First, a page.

Six talented student teams are today revealed as finalists in Abertay University’s new Dare Academy computer games design competition.
Games projects ranging from serious themes such as dementia to “frenetic” shooters were selected for the final phase of the contest, which offers a prize of major industry exposure and international work placements.
Earlier this month, a panel of games industry experts hosted a judging day at the University in Dundee, where students presented professional pitches stating their case for inclusion.
The final teams include Wee Door with their game, OIL, Lavalamp Games with I am Here, Pocket Sized Hands with Honeypot Espionage, 8Bit10 with King of the Castle, Bit Loom with PHOGS! and Hypnotic Pigeon with Shade.
Leo Reid of 8Bit10 said: "We are developing a multiplayer game in which you control toys in a bedroom scenario. The main reason we entered Dare was that it is a fantastic opportunity to receive guidance and mentorship from industry professionals as well as the academic staff here at Abertay.
Ian Gibb from Lava Lamp Games said: "Our game is called I am Here and it is designed to raise awareness of dementia. We are using Dare to further develop our game and polish it into a more in-depth experience."
Judge Dave Bradley of industry website PocketGamer.biz said he was already itching to get his hands on some of the games.
He added: "I was amazed by the variety of projects we saw this year: from adventures tackling serious topics like dementia or the Great War, all the way to surreal puzzles games and frenetic multiplayer shooters.
“The six finalists not only demonstrated a ton of innovation in their game ideas, but also pitched them professionally to the judges and were able to show team work and forward planning.
“Everybody who took part should feel very proud."
Judge Kirsty Rigden, Development Director at FuturLab said: “I was delighted by the variety of subject matter tackled in the game designs, with some interesting new mechanics I’d not seen before.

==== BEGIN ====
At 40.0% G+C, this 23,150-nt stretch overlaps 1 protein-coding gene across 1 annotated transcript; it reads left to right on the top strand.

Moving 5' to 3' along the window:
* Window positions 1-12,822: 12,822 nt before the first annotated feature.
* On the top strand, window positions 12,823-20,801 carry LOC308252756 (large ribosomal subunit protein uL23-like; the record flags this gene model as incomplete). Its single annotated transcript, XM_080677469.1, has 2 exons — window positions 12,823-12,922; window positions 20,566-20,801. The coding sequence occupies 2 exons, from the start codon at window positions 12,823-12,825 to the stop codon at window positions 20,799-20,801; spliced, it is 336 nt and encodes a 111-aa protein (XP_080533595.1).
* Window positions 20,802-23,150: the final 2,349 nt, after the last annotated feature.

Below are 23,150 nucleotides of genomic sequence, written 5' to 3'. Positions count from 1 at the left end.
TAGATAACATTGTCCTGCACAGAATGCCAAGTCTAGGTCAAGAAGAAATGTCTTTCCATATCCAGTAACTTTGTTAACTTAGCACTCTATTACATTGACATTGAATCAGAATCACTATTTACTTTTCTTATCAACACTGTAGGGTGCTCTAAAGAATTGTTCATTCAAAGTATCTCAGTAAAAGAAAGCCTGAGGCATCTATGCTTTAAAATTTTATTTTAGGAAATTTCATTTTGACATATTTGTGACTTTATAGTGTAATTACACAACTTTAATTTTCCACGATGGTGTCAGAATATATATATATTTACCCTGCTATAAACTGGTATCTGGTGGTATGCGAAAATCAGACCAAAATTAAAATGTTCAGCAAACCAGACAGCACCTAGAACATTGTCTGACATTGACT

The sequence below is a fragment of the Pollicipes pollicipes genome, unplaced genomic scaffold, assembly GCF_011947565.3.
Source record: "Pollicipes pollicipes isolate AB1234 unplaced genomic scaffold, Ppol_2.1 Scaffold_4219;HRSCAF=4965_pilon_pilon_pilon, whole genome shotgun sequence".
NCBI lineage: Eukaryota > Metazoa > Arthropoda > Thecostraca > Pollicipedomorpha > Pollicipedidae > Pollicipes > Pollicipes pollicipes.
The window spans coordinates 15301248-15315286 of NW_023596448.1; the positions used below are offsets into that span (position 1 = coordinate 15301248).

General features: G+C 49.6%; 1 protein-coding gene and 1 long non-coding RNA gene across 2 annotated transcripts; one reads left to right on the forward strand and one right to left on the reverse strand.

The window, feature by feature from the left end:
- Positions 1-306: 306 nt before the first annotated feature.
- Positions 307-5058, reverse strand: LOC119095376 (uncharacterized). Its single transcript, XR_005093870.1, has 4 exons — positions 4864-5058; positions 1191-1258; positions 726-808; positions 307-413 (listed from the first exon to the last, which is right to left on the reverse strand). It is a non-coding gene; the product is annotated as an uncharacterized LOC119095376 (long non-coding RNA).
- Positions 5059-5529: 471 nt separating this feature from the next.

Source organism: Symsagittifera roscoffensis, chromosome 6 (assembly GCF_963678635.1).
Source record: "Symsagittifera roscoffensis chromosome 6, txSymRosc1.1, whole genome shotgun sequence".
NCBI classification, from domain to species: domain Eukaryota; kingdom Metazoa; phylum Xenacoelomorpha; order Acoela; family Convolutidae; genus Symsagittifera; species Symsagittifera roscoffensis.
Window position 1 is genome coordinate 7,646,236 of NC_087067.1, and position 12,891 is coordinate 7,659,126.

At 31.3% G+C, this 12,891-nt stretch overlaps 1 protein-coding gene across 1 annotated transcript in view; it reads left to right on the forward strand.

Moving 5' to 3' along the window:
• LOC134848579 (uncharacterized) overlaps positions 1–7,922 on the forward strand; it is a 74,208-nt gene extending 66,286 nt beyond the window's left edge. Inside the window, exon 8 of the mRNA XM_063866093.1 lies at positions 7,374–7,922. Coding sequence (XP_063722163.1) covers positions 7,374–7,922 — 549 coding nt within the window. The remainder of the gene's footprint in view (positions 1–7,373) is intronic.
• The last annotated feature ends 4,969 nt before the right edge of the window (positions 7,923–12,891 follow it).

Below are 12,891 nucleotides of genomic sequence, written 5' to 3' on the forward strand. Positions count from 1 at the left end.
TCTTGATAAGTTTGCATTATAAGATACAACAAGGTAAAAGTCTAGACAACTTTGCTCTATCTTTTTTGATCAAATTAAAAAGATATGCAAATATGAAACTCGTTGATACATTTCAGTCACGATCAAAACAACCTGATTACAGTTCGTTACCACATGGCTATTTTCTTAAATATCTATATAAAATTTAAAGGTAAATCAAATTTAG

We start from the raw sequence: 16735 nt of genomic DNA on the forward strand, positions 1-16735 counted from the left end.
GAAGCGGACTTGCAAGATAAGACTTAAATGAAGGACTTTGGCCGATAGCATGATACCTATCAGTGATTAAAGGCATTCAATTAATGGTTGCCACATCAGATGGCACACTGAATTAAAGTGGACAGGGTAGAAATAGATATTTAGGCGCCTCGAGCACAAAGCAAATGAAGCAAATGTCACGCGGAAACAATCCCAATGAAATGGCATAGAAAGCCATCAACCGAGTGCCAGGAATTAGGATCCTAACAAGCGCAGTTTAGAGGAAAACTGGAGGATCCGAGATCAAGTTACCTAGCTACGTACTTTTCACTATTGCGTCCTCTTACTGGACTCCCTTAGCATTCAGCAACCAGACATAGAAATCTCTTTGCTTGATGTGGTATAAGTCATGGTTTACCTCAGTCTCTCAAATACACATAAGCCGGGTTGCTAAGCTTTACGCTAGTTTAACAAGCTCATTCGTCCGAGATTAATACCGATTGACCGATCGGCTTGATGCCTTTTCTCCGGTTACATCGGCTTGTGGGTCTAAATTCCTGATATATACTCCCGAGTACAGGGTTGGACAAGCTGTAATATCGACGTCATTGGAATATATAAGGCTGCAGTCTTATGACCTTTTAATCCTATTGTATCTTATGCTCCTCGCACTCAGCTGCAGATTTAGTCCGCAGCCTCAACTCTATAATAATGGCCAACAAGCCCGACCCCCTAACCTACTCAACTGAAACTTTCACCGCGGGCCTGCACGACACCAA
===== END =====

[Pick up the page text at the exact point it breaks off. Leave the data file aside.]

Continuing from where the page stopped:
“The confidence and professionalism of some of the teams really shone through.
“Definitely some bright stars to watch.”
Judge Melissa Knox of Blazing Griffin said: “The Dare Academy projects are of high quality and the six finalists showed professionalism, hard work, and a load of creativity, which is what pushed their applications through to the next phase.
“I was impressed by the diversity of the games and the committed attitude that the entrants showed in building up their prototypes and pitching them to the panel.”
Dare Academy is in its inaugural year and comes as Abertay celebrates 20 years since becoming the first university in the world to offer computer games degrees.
Having made it through round one, the six successful teams now enter a hot housing period from July 10 to August 4, with a working budget of £1,000 to develop their prototypes further with advice and mentoring from industry experts.
After that, judges will select the three top teams to showcase their finished products at the UK’s biggest games conference, EGX, which attracts more than 75,000 people over four days to the NEC in Birmingham every year.
Those teams will also scoop trip of a lifetime placements to international games studios in China, India and the US.
The overall winner of Dare Academy, which is open only to Abertay students, will be unveiled at the end of EGX on September 24.
For more information visit dareacademy.co.uk or search Dare Academy on Facebook or Twitter.